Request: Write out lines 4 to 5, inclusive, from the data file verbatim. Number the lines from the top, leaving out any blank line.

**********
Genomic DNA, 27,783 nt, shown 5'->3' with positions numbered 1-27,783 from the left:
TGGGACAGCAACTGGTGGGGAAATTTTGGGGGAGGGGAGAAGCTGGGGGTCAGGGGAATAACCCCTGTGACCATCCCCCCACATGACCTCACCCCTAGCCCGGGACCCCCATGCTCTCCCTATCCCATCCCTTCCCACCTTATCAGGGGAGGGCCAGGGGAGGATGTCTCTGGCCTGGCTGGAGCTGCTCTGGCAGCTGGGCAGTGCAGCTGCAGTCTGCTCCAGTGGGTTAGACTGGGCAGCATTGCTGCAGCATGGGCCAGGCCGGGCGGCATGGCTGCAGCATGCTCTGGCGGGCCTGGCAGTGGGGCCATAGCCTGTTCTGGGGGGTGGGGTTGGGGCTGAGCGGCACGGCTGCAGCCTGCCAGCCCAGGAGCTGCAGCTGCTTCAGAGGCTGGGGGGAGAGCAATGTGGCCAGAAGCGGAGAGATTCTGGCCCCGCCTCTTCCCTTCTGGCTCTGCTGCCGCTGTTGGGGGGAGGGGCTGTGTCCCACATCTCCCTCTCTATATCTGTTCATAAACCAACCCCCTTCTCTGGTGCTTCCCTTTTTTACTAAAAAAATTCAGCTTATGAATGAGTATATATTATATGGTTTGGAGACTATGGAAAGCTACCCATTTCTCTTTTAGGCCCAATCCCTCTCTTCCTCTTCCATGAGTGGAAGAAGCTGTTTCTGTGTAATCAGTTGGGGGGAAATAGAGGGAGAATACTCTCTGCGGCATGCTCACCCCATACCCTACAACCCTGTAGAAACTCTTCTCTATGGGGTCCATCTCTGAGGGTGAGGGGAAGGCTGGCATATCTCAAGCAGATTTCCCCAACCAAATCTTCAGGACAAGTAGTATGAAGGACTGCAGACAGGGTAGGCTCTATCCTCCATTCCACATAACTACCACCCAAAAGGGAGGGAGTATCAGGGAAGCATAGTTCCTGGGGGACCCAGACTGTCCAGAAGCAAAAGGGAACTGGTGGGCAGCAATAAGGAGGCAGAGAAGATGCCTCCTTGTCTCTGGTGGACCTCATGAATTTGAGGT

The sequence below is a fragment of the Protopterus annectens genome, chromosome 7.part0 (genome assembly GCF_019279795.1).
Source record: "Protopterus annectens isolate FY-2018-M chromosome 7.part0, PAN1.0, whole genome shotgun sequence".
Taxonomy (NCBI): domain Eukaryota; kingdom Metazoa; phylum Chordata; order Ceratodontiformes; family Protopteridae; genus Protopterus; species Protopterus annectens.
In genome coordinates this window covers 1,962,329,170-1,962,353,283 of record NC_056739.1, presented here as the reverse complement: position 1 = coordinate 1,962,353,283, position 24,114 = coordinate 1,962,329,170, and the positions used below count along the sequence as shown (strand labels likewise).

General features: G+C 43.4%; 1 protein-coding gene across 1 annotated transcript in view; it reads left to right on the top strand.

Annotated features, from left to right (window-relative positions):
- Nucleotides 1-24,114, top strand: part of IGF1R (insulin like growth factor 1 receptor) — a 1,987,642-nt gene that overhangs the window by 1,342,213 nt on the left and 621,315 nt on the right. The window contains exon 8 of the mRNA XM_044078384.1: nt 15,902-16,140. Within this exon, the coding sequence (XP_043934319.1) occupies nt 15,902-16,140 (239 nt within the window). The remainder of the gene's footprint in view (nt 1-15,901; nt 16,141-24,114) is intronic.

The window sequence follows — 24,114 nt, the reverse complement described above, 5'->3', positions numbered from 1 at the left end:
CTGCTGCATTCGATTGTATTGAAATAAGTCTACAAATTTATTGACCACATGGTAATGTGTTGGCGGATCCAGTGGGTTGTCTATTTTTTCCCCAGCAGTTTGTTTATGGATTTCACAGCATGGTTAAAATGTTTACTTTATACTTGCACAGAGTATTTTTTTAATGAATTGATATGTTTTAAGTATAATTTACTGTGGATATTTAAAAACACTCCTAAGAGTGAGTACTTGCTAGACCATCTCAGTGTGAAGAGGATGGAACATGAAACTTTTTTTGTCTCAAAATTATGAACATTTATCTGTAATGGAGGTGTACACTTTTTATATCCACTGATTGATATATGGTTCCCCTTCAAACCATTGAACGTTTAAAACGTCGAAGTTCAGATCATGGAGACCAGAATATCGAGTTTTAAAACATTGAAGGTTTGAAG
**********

Source record: "Protopterus annectens isolate FY-2018-M chromosome 7.part0, PAN1.0, whole genome shotgun sequence".
Taxonomy (NCBI): domain Eukaryota; kingdom Metazoa; phylum Chordata; order Ceratodontiformes; family Protopteridae; genus Protopterus; species Protopterus annectens.